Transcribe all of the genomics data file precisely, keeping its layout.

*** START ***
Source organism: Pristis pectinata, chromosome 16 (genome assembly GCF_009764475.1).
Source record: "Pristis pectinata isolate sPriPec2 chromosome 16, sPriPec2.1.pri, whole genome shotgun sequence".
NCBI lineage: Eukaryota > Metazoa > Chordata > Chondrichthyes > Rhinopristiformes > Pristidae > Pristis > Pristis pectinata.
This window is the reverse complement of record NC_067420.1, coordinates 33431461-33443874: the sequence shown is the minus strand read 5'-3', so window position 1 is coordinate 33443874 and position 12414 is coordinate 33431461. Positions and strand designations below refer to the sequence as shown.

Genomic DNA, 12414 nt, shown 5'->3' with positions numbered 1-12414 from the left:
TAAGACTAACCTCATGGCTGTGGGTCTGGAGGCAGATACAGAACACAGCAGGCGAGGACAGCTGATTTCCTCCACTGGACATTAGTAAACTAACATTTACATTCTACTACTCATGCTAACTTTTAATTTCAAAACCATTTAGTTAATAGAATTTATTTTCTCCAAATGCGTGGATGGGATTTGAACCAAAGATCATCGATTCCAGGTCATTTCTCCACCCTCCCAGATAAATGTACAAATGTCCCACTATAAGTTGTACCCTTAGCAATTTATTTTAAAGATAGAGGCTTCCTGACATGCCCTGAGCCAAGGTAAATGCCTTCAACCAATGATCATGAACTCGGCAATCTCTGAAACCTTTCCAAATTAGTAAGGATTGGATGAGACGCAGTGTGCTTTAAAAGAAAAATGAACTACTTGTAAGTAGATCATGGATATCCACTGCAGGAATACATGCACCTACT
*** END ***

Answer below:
Source organism: Pristis pectinata, chromosome 16 (genome assembly GCF_009764475.1).
Source record: "Pristis pectinata isolate sPriPec2 chromosome 16, sPriPec2.1.pri, whole genome shotgun sequence".
NCBI lineage: Eukaryota > Metazoa > Chordata > Chondrichthyes > Rhinopristiformes > Pristidae > Pristis > Pristis pectinata.
This window is the reverse complement of record NC_067420.1, coordinates 33431461-33443874: the sequence shown is the minus strand read 5'-3', so window position 1 is coordinate 33443874 and position 12414 is coordinate 33431461. Positions and strand designations below refer to the sequence as shown.

Genomic DNA, 12414 nt, shown 5'->3' with positions numbered 1-12414 from the left:
TAAGACTAACCTCATGGCTGTGGGTCTGGAGGCAGATACAGAACACAGCAGGCGAGGACAGCTGATTTCCTCCACTGGACATTAGTAAACTAACATTTACATTCTACTACTCATGCTAACTTTTAATTTCAAAACCATTTAGTTAATAGAATTTATTTTCTCCAAATGCGTGGATGGGATTTGAACCAAAGATCATCGATTCCAGGTCATTTCTCCACCCTCCCAGATAAATGTACAAATGTCCCACTATAAGTTGTACCCTTAGCAATTTATTTTAAAGATAGAGGCTTCCTGACATGCCCTGAGCCAAGGTAAATGCCTTCAACCAATGATCATGAACTCGGCAATCTCTGAAACCTTTCCAAATTAGTAAGGATTGGATGAGACGCAGTGTGCTTTAAAAGAAAAATGAACTACTTGTAAGTAGATCATGGATATCCACTGCAGGAATACATGCACCTACT